2Vascular Biology Institute, University of Miami Miller School of Medicine, Miami, FL, USA
3Diabetes Research Institute, University of Miami Miller School of Medicine, Miami, FL, USA
4Department of Bioengineering, University of Miami Miller School of Medicine, Miami, FL, USA
A protocol is described to generate 3D quantifiable images of the entire mouse hindlimb vasculature. (i) The vascular system is flushed sequentially with PBS and stained with DiI. (ii) The limb is skinned. (iii) The vasculature is infused with 4% PFA. (iv) The limb is severed and sandwiched between micro glass coverslips and compressed. (v) Partial desiccation is implemented by blowing filtered dry air between the plates. (vi) The limb surfaces are imaged on a confocal microscope and reconstructed into composite 35–5x fields using Zen software. 3D composites of stacked Z-series are rendered using Volocity software.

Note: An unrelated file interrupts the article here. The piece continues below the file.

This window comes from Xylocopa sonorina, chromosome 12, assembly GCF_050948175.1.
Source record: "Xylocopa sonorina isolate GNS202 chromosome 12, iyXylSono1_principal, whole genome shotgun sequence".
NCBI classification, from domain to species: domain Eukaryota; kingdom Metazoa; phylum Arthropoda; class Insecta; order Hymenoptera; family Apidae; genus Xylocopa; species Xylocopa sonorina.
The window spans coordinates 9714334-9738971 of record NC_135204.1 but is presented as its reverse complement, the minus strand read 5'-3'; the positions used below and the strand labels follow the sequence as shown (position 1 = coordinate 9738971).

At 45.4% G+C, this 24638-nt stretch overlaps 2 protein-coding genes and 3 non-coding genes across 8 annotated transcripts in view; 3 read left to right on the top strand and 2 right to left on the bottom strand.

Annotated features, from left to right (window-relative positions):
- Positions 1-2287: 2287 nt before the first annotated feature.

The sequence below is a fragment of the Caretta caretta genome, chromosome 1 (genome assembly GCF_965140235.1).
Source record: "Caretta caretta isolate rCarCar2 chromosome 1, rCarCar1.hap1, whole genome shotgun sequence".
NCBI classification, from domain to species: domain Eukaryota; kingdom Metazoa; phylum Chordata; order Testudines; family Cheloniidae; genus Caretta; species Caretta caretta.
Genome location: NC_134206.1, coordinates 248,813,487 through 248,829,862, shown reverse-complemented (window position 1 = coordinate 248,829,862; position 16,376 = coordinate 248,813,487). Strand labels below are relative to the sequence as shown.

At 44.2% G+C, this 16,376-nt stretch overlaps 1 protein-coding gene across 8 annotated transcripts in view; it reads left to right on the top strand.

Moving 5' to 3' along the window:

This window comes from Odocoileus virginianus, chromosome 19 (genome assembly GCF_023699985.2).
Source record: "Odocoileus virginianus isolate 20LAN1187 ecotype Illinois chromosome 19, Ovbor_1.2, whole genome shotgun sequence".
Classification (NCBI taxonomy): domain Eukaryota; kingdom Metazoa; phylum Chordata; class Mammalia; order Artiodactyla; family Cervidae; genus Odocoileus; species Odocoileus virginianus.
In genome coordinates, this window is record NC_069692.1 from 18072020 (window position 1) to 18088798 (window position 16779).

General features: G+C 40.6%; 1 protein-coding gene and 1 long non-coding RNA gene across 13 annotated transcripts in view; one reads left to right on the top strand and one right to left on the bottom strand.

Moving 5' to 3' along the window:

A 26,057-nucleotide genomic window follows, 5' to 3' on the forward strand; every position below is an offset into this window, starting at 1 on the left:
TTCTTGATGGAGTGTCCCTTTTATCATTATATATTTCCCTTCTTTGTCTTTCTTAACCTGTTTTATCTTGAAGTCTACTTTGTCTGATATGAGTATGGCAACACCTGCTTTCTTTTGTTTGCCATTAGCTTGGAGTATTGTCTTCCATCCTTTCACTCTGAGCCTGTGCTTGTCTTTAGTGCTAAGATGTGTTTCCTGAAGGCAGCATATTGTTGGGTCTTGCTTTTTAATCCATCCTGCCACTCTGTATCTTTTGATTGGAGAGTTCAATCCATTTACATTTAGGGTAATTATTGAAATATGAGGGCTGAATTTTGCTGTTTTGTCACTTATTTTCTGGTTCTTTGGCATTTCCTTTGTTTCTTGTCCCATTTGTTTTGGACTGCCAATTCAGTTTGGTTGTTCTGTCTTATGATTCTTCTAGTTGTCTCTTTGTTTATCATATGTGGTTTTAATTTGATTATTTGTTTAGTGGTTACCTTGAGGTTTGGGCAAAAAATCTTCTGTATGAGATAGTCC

The availability of transgenic disease backgrounds and the accessibility of molecular research reagents have contributed to make the mouse ischemic hindlimb the model of choice for many studies of angiogenesis, and to investigate new treatments for peripheral artery disease. A limitation of these models involves our inability to easily visualize the regenerated vascular architecture. Approaches such as micro-computed tomography and micro-angiography are expensive, technically demanding and not available to many laboratories. Here we describe a rapid and inexpensive adaptation of a vascular staining procedure for precise imaging of the mouse hindlimb vasculature. We introduced two technical modifications and an analytical extension to the original method including (i) pre-skinning of the muscle prior to fixation that preserves tissue integrity, (ii) mild pressure-desiccation subsequent to fixing that enhances resolution and image penetration, and (iii) reconstruction of confocal data into 3D images. The procedure provides resolution that is equivalent or superior to other approaches at a fraction of the cost, time and technology required.